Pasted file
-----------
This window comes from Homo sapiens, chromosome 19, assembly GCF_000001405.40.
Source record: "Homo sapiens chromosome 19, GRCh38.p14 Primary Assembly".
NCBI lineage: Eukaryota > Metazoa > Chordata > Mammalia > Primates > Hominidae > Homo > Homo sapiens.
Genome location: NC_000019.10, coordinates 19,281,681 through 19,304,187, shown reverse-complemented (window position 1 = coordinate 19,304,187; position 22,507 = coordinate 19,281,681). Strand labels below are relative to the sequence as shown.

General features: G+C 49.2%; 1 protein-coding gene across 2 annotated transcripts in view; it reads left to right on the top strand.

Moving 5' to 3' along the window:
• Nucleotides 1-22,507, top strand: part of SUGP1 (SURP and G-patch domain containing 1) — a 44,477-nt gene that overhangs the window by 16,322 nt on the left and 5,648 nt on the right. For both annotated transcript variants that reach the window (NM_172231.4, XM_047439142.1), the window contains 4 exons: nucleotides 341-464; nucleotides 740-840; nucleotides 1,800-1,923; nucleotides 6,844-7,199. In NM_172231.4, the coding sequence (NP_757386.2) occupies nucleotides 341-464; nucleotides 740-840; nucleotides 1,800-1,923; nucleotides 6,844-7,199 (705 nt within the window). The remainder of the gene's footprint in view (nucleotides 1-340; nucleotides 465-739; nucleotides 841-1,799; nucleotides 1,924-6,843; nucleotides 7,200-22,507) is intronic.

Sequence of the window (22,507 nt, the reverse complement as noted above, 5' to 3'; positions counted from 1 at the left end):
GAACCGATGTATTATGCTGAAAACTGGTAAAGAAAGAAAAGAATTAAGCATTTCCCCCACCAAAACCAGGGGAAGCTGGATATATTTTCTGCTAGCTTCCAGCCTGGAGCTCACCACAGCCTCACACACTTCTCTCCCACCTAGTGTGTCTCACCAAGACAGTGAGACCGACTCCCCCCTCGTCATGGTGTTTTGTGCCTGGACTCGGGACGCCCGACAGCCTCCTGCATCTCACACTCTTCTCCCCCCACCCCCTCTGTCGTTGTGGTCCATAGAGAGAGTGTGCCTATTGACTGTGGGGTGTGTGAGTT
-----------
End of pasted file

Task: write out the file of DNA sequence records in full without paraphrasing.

This window comes from Homo sapiens, chromosome 19, assembly GCF_000001405.40.
Source record: "Homo sapiens chromosome 19, GRCh38.p14 Primary Assembly".
NCBI lineage: Eukaryota > Metazoa > Chordata > Mammalia > Primates > Hominidae > Homo > Homo sapiens.
Genome location: NC_000019.10, coordinates 19,281,681 through 19,304,187, shown reverse-complemented (window position 1 = coordinate 19,304,187; position 22,507 = coordinate 19,281,681). Strand labels below are relative to the sequence as shown.

General features: G+C 49.2%; 1 protein-coding gene across 2 annotated transcripts in view; it reads left to right on the top strand.

Moving 5' to 3' along the window:
• Nucleotides 1-22,507, top strand: part of SUGP1 (SURP and G-patch domain containing 1) — a 44,477-nt gene that overhangs the window by 16,322 nt on the left and 5,648 nt on the right. For both annotated transcript variants that reach the window (NM_172231.4, XM_047439142.1), the window contains 4 exons: nucleotides 341-464; nucleotides 740-840; nucleotides 1,800-1,923; nucleotides 6,844-7,199. In NM_172231.4, the coding sequence (NP_757386.2) occupies nucleotides 341-464; nucleotides 740-840; nucleotides 1,800-1,923; nucleotides 6,844-7,199 (705 nt within the window). The remainder of the gene's footprint in view (nucleotides 1-340; nucleotides 465-739; nucleotides 841-1,799; nucleotides 1,924-6,843; nucleotides 7,200-22,507) is intronic.

Sequence of the window (22,507 nt, the reverse complement as noted above, 5' to 3'; positions counted from 1 at the left end):
GAACCGATGTATTATGCTGAAAACTGGTAAAGAAAGAAAAGAATTAAGCATTTCCCCCACCAAAACCAGGGGAAGCTGGATATATTTTCTGCTAGCTTCCAGCCTGGAGCTCACCACAGCCTCACACACTTCTCTCCCACCTAGTGTGTCTCACCAAGACAGTGAGACCGACTCCCCCCTCGTCATGGTGTTTTGTGCCTGGACTCGGGACGCCCGACAGCCTCCTGCATCTCACACTCTTCTCCCCCCACCCCCTCTGTCGTTGTGGTCCATAGAGAGAGTGTGCCTATTGACTGTGGGGTGTGTGAGTT